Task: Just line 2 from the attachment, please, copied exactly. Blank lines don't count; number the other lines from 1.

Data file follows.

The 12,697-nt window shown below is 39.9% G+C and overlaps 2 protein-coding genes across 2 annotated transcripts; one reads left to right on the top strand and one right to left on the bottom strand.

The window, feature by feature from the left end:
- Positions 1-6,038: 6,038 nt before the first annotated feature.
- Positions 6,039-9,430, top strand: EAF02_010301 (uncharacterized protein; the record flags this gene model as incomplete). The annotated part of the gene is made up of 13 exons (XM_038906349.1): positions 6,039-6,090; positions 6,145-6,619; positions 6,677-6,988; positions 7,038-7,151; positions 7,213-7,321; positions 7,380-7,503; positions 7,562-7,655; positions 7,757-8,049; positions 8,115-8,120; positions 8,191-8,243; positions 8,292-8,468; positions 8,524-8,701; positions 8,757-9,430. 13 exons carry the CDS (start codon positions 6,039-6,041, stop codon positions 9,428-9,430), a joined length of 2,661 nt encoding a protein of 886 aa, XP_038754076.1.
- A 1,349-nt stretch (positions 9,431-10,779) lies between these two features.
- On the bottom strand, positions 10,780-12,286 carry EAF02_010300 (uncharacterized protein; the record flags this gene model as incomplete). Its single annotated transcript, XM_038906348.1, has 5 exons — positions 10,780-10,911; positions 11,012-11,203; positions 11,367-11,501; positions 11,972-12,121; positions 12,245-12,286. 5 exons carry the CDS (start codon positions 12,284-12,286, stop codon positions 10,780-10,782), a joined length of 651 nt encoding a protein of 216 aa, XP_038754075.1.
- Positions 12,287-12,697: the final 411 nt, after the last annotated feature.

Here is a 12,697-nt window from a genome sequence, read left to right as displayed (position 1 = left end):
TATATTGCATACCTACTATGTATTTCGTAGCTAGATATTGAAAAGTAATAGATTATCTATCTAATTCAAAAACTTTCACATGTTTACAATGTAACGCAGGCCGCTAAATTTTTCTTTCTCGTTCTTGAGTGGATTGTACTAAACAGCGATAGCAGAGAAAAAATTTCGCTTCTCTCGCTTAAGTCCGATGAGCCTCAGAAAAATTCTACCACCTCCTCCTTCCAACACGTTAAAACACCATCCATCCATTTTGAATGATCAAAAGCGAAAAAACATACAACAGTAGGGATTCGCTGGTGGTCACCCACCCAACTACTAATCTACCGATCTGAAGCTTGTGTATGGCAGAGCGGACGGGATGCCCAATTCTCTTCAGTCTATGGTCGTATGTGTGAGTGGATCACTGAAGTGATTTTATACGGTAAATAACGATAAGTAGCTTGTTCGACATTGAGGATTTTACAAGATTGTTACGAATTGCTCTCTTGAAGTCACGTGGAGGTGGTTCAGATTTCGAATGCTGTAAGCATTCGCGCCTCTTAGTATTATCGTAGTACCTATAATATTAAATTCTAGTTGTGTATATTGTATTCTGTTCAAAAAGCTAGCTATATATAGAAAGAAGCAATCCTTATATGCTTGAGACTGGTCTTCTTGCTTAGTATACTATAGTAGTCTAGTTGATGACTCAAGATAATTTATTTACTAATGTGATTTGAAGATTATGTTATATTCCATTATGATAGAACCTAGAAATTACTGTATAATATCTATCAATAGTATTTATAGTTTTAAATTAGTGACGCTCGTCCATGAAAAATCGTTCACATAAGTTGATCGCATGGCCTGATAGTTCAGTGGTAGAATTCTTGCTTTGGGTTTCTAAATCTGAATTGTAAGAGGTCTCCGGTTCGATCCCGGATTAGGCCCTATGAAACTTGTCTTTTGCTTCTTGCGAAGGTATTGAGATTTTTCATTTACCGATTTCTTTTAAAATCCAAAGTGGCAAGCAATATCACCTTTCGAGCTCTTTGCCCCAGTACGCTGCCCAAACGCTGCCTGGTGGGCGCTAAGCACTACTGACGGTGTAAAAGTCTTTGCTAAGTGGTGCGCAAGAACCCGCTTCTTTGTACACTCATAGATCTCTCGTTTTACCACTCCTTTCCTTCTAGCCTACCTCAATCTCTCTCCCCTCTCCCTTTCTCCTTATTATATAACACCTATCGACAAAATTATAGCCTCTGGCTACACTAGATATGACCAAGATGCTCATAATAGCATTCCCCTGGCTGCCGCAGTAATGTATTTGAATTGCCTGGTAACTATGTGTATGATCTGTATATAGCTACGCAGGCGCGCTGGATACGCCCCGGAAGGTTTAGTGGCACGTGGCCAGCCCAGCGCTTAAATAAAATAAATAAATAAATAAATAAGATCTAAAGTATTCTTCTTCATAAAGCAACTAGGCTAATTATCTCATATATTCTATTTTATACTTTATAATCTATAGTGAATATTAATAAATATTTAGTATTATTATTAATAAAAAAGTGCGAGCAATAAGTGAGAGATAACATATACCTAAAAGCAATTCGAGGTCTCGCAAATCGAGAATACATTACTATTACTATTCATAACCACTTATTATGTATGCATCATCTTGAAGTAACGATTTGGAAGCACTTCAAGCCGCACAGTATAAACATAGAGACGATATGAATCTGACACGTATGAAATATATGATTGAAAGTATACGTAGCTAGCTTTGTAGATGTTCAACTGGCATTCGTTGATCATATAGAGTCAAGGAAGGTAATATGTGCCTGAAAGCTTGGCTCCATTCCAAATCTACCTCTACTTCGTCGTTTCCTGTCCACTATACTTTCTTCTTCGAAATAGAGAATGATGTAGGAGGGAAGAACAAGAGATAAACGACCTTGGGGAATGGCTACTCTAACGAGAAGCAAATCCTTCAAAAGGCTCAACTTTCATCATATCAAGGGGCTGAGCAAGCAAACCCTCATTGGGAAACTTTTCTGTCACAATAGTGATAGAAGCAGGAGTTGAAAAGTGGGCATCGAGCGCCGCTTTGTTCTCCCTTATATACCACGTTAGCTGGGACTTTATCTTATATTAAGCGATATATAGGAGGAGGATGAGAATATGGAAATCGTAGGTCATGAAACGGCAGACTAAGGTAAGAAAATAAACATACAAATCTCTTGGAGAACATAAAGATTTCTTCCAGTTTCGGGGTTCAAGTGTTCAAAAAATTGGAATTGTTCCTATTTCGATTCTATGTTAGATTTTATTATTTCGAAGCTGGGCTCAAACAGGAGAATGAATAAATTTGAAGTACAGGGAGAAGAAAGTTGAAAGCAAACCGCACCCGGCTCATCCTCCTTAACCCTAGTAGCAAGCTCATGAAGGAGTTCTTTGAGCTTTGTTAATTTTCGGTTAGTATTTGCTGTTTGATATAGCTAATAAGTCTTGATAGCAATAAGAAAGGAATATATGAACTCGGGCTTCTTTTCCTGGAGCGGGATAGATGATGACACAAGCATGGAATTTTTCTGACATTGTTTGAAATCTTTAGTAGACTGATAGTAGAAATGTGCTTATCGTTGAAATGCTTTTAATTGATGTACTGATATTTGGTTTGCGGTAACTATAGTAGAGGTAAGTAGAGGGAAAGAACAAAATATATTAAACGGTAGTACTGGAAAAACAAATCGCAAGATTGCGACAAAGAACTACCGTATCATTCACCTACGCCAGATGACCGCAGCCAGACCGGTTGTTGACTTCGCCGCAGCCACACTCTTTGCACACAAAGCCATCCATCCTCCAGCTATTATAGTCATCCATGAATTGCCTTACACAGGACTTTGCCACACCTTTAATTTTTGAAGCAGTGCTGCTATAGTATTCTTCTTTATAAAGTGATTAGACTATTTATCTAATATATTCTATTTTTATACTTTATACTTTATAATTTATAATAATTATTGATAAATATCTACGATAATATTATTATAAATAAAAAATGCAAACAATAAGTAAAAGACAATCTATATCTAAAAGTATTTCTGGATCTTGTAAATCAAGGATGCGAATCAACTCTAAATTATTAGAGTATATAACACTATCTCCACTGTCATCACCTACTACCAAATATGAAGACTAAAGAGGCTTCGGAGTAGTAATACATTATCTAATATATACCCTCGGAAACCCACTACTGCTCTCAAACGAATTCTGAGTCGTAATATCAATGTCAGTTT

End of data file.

The window, feature by feature from the left end: